NEW YORK • For sisters in the public eye, Beyonce and Solange Knowles have managed to resist the siren call to overshare the minutiae of their personal lives. But there is one topic they are happy to gush about: their mother, Tina Knowles Lawson.
In this month's issue of Interview magazine, Solange is interviewed by Beyonce and waxes lyrical about how their mother "always taught us to be in control of our voice, bodies and work".
Last June, when accepting the fashion icon award from the Council of Fashion Designers of America, Beyonce dedicated it to her "fabulous and beautiful" mother.
Lawson, 63, now finds herself in a newfound role as an artistic bridge between two of last year's most critically lauded albums: Lemonade, Beyonce's fiery visual album that is up for nine nods at the Grammy Awards next month; and A Seat At The Table, Solange's spare and poetic R&B record, which topped Pitchfork's best-album list last year.
The shadow of Lawson, a former Southern beautician, hovers over the artsy allusions in Lemonade to inter-generational African-American motherhood, marital strife and their family's deep Creole roots.
The journalist-averse Beyonce broke her silence to talk about her mother's creative influence on e-mail. "I think it was important to my mother to surround us with positive, powerful, strong images of African and African-American art so that we could reflect and see ourselves in them," she said.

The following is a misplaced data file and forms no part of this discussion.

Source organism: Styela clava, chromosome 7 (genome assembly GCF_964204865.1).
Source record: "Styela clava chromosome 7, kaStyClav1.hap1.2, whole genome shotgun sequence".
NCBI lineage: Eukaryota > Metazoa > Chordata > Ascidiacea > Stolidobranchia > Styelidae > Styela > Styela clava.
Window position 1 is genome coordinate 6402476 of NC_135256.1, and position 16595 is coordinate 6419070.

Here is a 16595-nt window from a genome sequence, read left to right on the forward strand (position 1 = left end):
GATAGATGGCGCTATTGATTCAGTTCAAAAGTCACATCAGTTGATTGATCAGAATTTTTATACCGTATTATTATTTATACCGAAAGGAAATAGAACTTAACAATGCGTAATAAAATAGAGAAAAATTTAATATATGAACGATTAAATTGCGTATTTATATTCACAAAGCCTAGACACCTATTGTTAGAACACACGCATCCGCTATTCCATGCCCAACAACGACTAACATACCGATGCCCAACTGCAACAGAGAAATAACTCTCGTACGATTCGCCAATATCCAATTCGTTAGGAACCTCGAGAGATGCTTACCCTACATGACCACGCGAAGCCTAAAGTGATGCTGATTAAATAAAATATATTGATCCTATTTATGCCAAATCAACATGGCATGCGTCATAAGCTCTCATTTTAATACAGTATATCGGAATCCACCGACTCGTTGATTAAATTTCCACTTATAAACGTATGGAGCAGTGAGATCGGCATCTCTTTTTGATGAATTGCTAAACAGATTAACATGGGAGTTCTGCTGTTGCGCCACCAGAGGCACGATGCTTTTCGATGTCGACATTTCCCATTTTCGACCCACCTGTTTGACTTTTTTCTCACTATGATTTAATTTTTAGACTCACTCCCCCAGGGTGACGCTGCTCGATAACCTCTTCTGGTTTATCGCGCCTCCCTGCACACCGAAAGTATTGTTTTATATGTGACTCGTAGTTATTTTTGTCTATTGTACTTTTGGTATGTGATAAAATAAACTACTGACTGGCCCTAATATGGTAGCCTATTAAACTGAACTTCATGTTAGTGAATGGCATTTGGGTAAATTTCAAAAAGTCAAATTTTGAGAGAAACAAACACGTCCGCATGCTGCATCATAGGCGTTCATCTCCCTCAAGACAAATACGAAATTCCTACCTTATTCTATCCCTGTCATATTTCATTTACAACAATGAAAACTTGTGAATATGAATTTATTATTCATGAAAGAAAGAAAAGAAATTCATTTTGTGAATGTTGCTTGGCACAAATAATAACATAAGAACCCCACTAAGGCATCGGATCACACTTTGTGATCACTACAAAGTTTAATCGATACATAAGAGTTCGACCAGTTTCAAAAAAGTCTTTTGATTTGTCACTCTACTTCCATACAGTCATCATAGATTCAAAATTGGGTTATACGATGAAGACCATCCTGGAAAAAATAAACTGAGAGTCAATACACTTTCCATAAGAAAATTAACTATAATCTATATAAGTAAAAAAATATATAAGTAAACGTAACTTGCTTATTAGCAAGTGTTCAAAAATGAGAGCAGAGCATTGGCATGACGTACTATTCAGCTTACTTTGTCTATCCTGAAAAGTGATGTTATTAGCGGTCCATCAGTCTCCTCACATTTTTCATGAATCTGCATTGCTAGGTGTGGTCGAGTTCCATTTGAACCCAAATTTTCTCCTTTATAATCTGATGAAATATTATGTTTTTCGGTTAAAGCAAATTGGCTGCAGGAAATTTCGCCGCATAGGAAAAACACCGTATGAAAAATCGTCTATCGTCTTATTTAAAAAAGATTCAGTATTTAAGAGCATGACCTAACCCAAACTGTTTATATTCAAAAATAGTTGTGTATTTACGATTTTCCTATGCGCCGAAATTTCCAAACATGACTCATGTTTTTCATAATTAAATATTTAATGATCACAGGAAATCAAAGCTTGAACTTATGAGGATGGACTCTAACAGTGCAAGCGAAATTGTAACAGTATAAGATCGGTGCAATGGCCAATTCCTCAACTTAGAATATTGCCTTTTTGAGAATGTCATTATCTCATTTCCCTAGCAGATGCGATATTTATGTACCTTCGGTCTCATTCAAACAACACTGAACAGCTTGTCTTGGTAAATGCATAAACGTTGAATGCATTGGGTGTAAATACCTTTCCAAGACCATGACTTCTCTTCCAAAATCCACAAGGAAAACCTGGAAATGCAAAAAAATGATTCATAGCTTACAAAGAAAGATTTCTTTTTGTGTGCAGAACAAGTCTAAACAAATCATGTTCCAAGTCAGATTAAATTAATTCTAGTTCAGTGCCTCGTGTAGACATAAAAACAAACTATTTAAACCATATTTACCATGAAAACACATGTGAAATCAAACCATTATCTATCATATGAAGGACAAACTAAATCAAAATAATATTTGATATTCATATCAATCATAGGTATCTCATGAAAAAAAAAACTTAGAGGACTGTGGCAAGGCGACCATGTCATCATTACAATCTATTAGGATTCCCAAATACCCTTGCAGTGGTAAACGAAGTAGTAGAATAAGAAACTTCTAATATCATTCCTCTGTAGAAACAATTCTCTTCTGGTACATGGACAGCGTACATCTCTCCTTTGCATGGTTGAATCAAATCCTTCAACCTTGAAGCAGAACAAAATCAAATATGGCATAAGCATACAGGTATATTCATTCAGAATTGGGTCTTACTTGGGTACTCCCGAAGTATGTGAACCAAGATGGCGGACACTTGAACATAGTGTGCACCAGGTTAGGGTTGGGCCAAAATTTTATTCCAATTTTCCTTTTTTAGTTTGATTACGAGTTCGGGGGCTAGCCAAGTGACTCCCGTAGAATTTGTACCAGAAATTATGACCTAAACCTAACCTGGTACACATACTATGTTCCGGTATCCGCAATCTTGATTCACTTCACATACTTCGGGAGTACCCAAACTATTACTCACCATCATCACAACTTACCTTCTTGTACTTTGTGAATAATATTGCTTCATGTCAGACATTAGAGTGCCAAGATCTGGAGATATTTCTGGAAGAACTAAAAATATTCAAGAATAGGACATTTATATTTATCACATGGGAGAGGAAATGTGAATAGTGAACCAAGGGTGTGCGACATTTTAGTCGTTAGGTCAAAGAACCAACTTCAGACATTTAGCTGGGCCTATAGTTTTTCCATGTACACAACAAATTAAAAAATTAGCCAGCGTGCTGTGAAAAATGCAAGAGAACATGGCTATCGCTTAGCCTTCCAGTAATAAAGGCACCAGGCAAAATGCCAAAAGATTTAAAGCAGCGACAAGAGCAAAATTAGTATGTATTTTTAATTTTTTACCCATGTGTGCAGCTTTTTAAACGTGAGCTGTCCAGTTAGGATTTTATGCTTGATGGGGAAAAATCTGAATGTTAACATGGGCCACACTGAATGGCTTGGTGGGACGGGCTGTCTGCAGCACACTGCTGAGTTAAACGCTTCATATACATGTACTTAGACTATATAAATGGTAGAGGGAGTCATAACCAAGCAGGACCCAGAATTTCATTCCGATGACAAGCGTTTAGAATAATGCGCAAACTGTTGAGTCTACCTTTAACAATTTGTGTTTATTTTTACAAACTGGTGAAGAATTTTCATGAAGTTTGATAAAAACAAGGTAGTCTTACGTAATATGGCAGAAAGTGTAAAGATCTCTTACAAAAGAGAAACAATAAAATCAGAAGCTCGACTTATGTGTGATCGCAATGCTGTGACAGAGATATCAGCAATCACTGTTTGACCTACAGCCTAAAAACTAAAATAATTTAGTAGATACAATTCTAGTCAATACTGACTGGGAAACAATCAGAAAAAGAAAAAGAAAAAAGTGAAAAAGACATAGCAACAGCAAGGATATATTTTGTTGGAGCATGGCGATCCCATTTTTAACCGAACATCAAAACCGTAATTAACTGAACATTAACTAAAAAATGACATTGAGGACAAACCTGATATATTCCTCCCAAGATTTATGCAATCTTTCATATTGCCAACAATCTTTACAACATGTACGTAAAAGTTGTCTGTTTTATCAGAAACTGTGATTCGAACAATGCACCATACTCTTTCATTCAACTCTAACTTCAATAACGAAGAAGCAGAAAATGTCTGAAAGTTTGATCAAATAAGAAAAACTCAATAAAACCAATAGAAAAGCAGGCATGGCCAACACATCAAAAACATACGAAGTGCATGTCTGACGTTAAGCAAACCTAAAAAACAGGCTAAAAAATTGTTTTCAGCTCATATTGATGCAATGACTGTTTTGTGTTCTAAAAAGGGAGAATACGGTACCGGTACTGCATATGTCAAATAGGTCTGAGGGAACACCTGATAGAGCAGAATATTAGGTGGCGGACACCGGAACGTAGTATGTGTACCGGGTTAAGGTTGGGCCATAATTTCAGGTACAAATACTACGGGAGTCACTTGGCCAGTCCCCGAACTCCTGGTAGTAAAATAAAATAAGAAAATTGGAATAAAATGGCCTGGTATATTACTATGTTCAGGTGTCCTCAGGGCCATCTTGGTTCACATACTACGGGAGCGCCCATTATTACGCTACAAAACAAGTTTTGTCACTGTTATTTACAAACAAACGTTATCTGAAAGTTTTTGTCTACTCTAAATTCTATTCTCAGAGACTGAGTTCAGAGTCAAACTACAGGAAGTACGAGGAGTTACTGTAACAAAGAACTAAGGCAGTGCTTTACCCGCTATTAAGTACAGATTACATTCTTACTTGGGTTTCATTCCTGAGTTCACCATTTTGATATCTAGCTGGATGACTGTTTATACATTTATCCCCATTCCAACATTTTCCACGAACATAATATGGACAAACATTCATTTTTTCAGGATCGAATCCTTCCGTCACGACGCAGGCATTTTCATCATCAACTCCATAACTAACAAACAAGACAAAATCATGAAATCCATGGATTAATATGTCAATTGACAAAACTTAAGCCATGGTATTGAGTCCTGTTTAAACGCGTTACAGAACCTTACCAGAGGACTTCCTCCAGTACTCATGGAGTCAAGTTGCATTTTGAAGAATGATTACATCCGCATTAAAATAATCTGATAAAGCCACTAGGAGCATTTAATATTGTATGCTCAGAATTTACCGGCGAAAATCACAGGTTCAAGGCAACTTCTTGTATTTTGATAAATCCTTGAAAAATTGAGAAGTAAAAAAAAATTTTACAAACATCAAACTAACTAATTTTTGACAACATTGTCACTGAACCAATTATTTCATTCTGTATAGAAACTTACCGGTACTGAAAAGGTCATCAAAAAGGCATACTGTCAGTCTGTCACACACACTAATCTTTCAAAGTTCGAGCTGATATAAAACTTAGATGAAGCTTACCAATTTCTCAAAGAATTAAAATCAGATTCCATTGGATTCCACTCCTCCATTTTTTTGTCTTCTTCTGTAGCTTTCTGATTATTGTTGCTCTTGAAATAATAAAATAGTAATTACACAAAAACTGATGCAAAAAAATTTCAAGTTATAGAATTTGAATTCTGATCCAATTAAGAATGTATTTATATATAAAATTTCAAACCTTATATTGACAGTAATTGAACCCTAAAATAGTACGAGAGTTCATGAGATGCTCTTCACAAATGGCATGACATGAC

"My mother has always been invested in making women feel beautiful," she added, "whether it was through someone sitting in her hair chair or making a prom dress for one of the girls at church. And her art collection always told the stories of women wanting to do the same."
Lawson's appearance on A Seat At The Table is more explicit. In Tina Taught Me, a cerebral 74- second spoken-word interlude, she sermonises about black cultural pride, saying: "I've always been proud to be black. Never wanted to be nothing else."
Solange said: "She says things in that interlude that I had been trying to say for the last four years.
"If my sister and my project feel like an 'awakening' to some," she added, "I am constantly saying that we both grew up in a home with two words: Tina Knowles."
Lawson, who had a hair salon with her then-husband Matthew Knowles in Houston, picked up dressmaking at a young age.
When Destiny's Child, the girl group consisting of Beyonce, Kelly Rowland and Michelle Williams, began to break out in the late 1990s, she whipped up matching cutaway Boy Scout uniforms, barely there camouflage hot pants and Tarzan- like fur sheaths for the group to wear onstage.
When the group disbanded in 2005, she created showstoppers for Beyonce as a solo artist, including the black brocade ball gown she wore for the 2005 Academy Awards.
In 2009, just when her professional life seemed to be at its peak, Lawson said her "world completely stopped". After 33 years of marriage, she filed for divorce from Knowles, who had been a talent manager for their daughters.
In search of answers, she closed her fashion businesses and, at 59, left Houston for Los Angeles for what she jokingly said was "a new house, a new car, a new man and a new life". She now focuses her time on black female empowerment issues and philanthropy and is writing an autobiography she says is a "how-to-get-your-life-back book".
After her self-imposed break from fashion, she designed the gold- fringe outfit Solange wore in her music video Cranes In The Sky, as well as the white dress Solange wore for her performance at former president Barack Obama's farewell party at the White House on Jan 6.